“Ganga as Imperial Icon: Warfare, Spoliation and the Practices of Indian History”
Location: Knox Hall, Room 208
Co-sponsored by the Institute for Religion, Culture and Public Life and the South Asia Institute
This talk focuses on the spoliation and seizure of objects as emblems of sovereignty across the valley of the Ganges in India from late antiquity across the longue durée, including desecration of temples and looting of idols, as suggestive points of departure for a history of the seizure and borrowing of images, texts and emblems from bygone or vanquished regimes. It discusses how the valley emerged as the political heartland and theatre of warfare in the subcontinent, redefining the geographical reach of the ‘middle-country’, setting the context for the culmination of an embattled history in which the Ganga, along with its tributary Yamuna, became a guardian deity and imperial icon essential to the practices of warfare, spoliation, patronage and kingship.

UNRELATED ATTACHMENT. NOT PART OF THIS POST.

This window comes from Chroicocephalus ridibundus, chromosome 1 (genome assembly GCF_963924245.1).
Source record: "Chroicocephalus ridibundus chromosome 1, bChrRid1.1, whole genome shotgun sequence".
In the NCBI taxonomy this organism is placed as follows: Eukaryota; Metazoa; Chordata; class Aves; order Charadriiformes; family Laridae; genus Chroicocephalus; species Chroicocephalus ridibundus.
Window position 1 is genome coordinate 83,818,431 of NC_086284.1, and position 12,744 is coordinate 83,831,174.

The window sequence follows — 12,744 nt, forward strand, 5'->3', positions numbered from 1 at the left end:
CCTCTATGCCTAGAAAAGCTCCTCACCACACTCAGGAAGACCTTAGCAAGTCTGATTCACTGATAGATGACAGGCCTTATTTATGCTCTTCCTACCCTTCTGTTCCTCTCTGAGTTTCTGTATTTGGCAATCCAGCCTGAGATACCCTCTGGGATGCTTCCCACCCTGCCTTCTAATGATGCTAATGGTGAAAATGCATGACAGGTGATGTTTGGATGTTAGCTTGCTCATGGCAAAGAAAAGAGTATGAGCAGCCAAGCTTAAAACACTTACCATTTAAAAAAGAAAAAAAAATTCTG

Sudipta Sen, Professor of History and Director of the Middle East/South Asia Studies Program, University of California, Davis, is a historian of late Mughal and early British India and the British Empire. He graduated from Presidency College, Calcutta, with BA (Honors) in History, followed by an MA is Modern History from Calcutta University. He earned his second MA in Social Sciences, and was awarded a PhD in History with Distinction, from the University of Chicago. Sen has taught at Beloit College, University of California, Berkeley, and Syracuse University. A former Fulbright-Hays Faculty Research fellow and Senior Fellow at the National Endowment for the Humanities, he won the Daniel Patrick Moynihan Award for his contribution to research and teaching at the Maxwell School of Citizenship and Public Affairs, Syracuse University. His work has largely focused on the early history of British expansion in India. He is the author of Empire of Free Trade: The English East India Company and the Making of the Colonial Marketplace (1998) and Distant Sovereignty: National Imperialism and the Origins of British India (2002). His latest book Ganges: The Many Pasts of an Indian River (2018) is an exploration of the idea of a cosmic, universal river at the interstices of myth, historical geography and ecology.